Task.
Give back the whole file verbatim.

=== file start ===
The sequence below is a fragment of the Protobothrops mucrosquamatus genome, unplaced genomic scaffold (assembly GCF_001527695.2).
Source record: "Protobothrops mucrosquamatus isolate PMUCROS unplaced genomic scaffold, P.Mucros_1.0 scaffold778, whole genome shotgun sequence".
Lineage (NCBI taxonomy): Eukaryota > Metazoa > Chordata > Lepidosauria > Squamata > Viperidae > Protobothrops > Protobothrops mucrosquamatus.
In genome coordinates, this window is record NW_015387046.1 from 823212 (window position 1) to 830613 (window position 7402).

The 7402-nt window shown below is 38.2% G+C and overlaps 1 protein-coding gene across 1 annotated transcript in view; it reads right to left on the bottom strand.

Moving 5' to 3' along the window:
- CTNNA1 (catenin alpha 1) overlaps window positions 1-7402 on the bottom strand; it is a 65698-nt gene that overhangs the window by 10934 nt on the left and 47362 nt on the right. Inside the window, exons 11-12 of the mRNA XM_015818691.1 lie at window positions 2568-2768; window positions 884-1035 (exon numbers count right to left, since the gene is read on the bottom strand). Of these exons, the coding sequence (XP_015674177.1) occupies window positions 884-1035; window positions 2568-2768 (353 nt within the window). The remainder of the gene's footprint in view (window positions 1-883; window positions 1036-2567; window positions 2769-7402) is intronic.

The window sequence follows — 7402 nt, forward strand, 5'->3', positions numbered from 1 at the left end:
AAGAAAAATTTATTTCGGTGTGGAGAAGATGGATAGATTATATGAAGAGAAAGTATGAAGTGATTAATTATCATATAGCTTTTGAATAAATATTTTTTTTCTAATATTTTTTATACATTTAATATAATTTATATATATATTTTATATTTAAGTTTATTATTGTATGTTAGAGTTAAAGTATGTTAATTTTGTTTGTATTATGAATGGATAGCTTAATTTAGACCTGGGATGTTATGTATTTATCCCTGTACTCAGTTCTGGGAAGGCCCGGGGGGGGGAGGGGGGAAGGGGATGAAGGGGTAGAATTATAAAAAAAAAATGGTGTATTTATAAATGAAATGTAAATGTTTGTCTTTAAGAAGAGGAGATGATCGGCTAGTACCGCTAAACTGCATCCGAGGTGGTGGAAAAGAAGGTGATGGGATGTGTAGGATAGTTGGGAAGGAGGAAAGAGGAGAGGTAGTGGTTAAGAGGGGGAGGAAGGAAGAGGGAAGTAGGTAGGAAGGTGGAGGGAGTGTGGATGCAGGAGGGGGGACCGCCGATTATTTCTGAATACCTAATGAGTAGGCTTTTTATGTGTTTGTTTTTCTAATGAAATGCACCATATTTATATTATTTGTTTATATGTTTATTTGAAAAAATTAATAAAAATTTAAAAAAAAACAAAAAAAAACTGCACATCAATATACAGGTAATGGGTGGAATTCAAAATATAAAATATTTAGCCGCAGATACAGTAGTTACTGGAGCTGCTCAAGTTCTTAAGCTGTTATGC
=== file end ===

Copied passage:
The sequence below is a fragment of the Protobothrops mucrosquamatus genome, unplaced genomic scaffold (assembly GCF_001527695.2).
Source record: "Protobothrops mucrosquamatus isolate PMUCROS unplaced genomic scaffold, P.Mucros_1.0 scaffold778, whole genome shotgun sequence".
Lineage (NCBI taxonomy): Eukaryota > Metazoa > Chordata > Lepidosauria > Squamata > Viperidae > Protobothrops > Protobothrops mucrosquamatus.
In genome coordinates, this window is record NW_015387046.1 from 823212 (window position 1) to 830613 (window position 7402).

The 7402-nt window shown below is 38.2% G+C and overlaps 1 protein-coding gene across 1 annotated transcript in view; it reads right to left on the bottom strand.

Moving 5' to 3' along the window:
- CTNNA1 (catenin alpha 1) overlaps window positions 1-7402 on the bottom strand; it is a 65698-nt gene that overhangs the window by 10934 nt on the left and 47362 nt on the right. Inside the window, exons 11-12 of the mRNA XM_015818691.1 lie at window positions 2568-2768; window positions 884-1035 (exon numbers count right to left, since the gene is read on the bottom strand). Of these exons, the coding sequence (XP_015674177.1) occupies window positions 884-1035; window positions 2568-2768 (353 nt within the window). The remainder of the gene's footprint in view (window positions 1-883; window positions 1036-2567; window positions 2769-7402) is intronic.

The window sequence follows — 7402 nt, forward strand, 5'->3', positions numbered from 1 at the left end:
AAGAAAAATTTATTTCGGTGTGGAGAAGATGGATAGATTATATGAAGAGAAAGTATGAAGTGATTAATTATCATATAGCTTTTGAATAAATATTTTTTTTCTAATATTTTTTATACATTTAATATAATTTATATATATATTTTATATTTAAGTTTATTATTGTATGTTAGAGTTAAAGTATGTTAATTTTGTTTGTATTATGAATGGATAGCTTAATTTAGACCTGGGATGTTATGTATTTATCCCTGTACTCAGTTCTGGGAAGGCCCGGGGGGGGGAGGGGGGAAGGGGATGAAGGGGTAGAATTATAAAAAAAAAATGGTGTATTTATAAATGAAATGTAAATGTTTGTCTTTAAGAAGAGGAGATGATCGGCTAGTACCGCTAAACTGCATCCGAGGTGGTGGAAAAGAAGGTGATGGGATGTGTAGGATAGTTGGGAAGGAGGAAAGAGGAGAGGTAGTGGTTAAGAGGGGGAGGAAGGAAGAGGGAAGTAGGTAGGAAGGTGGAGGGAGTGTGGATGCAGGAGGGGGGACCGCCGATTATTTCTGAATACCTAATGAGTAGGCTTTTTATGTGTTTGTTTTTCTAATGAAATGCACCATATTTATATTATTTGTTTATATGTTTATTTGAAAAAATTAATAAAAATTTAAAAAAAAACAAAAAAAAACTGCACATCAATATACAGGTAATGGGTGGAATTCAAAATATAAAATATTTAGCCGCAGATACAGTAGTTACTGGAGCTGCTCAAGTTCTTAAGCTGTTATGC